Biologics for the Treatment of Adolescent Atopic Dermatitis - Episode 12
Elaine Siegfried, MD: As soon as that medication, dupilumab, was FDA approved in adults, and as a pediatric dermatologist, 90% of the children that I treat, I treat off-label because we don’t have on-label treatments for the great majority of the diseases that we face every day. So I was used to using off-label treatment and fortunately had the opportunity to get access for a pretty big number of kids who had severe atopic dermatitis. My patient population is probably 60% atopic dermatitis. I would say 60% of my patients, 90% of my time, because it’s such a time-consuming disease.
But I now have about probably 60, 70 kids who have been on dupilumab for a couple of years. And everyone that I started on it is still on it and these kids are not cured of their disease, they’re all still on the medication. But for every single one of them it’s made a huge impact on their life. The first kids that I put on it were kids who had evidence of some other immune suppression. Children with moderate to severe atopic dermatitis are really subject to lots of cutaneous infections, and they get lots of problems with recurrent herpes and have strep throat, and sinusitis, and pneumonia sometimes in that population, sort of an immune deficiency population. And that population of kids I had had on intravenous immunoglobulin. And that cost about $10,000 to $15,000 a month. Way more expensive than really the most expensive of the targeted biologic agents. So those were the first kids that I put on this drug, and they’re doing beautifully.
Then subsequently I put other children on it who had been on methotrexate for many years, or who required cyclosporine, who’d been hospitalized repeatedly. I get to see patients back in my office probably every time I have a clinic, so pretty much every day I see somebody in follow-up back on this drug, and it’s life altering. And I tell them frequently, you know part of the measure of the efficacy of any drug is in looking at the impact on quality of life. And we have a lot of validated measures to look at quality of life changes in patients who are on these kind of drugs.
But what we don’t have is a questionnaire that measures quality of life for the provider. And I can tell you that it makes my life way easier to be able to have a medication like this. Because prior to having something available that was targeted like this, I had to wrack my brain about the safety and the effectiveness with a lot of unknown questions and difficulty in even beginning to explain that to patients and their parents about the risk and benefits of these other off-label choices. And now it’s just become so much easier, especially because the drug is very effective.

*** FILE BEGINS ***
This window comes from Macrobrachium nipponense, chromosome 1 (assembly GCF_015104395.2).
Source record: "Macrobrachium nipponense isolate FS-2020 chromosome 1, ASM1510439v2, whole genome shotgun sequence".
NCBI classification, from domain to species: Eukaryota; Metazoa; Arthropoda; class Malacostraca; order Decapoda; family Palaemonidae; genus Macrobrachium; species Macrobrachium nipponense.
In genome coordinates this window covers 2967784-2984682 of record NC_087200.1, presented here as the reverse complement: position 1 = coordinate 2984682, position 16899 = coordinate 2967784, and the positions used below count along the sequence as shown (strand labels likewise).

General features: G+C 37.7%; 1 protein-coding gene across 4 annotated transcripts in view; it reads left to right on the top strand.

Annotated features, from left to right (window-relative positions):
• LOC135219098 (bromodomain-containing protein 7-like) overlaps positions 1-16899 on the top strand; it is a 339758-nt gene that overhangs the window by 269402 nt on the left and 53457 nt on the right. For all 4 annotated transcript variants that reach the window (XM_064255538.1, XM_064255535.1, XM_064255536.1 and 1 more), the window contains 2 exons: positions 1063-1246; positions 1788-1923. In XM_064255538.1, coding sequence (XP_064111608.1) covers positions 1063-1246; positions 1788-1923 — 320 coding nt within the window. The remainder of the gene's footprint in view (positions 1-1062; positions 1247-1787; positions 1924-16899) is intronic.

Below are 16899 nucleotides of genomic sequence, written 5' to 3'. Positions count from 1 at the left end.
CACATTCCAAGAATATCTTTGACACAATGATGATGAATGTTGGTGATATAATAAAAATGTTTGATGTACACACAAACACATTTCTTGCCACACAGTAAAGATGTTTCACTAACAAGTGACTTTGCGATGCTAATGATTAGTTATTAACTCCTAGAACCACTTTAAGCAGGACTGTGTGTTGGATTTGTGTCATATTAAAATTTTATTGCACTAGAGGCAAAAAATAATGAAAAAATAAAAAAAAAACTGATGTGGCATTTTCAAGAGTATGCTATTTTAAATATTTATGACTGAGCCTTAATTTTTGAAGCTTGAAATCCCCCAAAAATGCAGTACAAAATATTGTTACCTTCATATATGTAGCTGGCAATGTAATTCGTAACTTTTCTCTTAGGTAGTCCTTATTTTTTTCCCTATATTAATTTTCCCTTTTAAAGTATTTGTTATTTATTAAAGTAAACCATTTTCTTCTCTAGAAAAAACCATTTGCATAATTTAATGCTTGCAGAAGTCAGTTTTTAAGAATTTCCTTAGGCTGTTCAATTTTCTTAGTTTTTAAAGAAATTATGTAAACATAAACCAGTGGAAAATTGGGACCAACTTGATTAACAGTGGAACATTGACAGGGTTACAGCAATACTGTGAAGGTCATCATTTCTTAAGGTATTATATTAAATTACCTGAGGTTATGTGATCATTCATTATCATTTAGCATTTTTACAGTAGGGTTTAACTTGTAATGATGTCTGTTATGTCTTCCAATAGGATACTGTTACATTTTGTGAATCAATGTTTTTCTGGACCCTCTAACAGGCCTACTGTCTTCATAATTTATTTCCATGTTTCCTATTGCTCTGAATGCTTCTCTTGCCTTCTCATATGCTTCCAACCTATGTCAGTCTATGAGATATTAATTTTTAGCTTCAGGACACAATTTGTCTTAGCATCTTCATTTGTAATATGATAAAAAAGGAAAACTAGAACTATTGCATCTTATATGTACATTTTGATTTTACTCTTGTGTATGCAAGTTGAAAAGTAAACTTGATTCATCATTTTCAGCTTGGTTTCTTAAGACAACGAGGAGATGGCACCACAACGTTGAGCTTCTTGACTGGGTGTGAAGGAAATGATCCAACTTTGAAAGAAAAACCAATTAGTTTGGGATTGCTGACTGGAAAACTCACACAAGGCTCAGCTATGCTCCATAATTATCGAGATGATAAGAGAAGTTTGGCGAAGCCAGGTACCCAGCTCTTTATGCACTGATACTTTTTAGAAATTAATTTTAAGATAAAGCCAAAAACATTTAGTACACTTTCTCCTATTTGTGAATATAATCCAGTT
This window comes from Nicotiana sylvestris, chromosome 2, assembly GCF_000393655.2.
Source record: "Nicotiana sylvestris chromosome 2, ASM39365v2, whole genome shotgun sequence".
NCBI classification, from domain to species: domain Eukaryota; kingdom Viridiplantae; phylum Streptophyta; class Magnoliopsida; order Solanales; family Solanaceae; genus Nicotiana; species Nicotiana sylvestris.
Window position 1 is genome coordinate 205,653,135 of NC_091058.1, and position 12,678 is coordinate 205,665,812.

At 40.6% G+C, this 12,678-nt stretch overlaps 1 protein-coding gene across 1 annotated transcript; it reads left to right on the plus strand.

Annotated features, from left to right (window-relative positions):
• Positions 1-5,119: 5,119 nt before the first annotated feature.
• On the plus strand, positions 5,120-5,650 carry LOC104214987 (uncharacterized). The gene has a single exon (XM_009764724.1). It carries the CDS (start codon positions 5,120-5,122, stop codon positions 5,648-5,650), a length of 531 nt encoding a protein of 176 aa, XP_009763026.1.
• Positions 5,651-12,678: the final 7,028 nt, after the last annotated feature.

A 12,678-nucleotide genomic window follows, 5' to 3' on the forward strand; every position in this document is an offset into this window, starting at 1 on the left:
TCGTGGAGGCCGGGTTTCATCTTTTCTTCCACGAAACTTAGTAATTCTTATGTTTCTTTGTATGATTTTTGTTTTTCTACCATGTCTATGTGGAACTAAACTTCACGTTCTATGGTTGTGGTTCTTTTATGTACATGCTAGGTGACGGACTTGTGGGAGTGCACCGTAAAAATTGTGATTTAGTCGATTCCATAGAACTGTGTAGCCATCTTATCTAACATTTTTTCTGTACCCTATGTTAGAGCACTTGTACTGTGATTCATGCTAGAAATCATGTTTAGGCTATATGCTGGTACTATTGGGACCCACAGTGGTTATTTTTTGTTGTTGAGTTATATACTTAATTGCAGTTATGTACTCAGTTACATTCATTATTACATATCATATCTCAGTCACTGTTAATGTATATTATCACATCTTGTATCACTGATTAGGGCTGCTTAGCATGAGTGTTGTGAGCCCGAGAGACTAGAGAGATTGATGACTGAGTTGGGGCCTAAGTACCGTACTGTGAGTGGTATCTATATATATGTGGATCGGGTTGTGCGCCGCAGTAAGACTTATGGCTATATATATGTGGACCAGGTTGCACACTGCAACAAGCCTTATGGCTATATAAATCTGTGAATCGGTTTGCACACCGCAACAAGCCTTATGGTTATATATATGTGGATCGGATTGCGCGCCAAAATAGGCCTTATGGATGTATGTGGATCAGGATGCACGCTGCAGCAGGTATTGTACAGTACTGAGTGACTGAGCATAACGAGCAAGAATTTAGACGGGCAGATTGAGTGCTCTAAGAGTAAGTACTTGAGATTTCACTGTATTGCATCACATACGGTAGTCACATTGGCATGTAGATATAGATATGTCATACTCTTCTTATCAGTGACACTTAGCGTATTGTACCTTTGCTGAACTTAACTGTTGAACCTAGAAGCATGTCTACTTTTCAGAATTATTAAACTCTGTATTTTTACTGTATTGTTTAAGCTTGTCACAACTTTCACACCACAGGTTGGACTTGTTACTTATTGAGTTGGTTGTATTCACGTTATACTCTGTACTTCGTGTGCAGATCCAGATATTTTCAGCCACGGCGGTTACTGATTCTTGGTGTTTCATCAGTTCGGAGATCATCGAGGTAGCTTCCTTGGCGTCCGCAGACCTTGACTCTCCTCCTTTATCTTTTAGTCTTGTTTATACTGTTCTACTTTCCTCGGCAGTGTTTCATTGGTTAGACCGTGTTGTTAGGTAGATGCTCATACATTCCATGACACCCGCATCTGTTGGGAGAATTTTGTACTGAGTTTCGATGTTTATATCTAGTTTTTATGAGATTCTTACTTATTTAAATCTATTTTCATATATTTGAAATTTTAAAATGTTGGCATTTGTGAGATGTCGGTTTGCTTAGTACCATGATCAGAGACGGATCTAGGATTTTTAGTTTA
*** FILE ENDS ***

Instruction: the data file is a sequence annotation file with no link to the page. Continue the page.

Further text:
Julie Block: Since dupilumab has only been on the market a couple of months and approved, at the National Eczema Association, we certainly have many of our members and people who are very near and dear to my heart, families I’ve known for over 12 years that are anxiously awaiting this treatment. And we’re thrilled for that. Anecdotally, we know for many of those who participated in the clinical trial, it’s been nothing but a game-changing, life-altering, have-my-life-back experience. Not for everybody but for those that are successful with this treatment, it is absolutely mind-blowingly life-altering. And we’re thrilled. I would say, too, in my world as the president and CEO of the National Eczema Association, I had a moment about 4 or 5 years ago when I looked at this young boy who I’ve known in this family, and I knew in my heart of hearts that this boy was not going to suffer his whole life, that science, and treatments, and drug development are taking us to new places that give us extreme hope. And for that I’m eternally grateful, and we can’t go fast enough. We have to work really hard to move any barriers to these treatments for our patients.
Elaine Siegfried, MD: Dupilumab, since its FDA approval in March of 2017, I’ve been able to access it for patients with some kinds of insurance. It’s been really variable and difficult to get access, but for the people who have gotten access, it’s been nothing short of miraculous. Since its approval for adolescents just in March of 2019, I think that’s opened the door a little bit for children age 12 and over to get the medication. Frankly, that approval hasn’t…made it enormously easy to get the drug.
But we’re looking forward to having it available for much younger children. The phase 2 clinical trial going on right now to use it in children as young as 6 months of age, that’s going to be wonderful to have access like that. And we’re just wrapping up the phase 3 trial for children aged 6 to 11. Hopefully the FDA approval will be following shortly for that age group.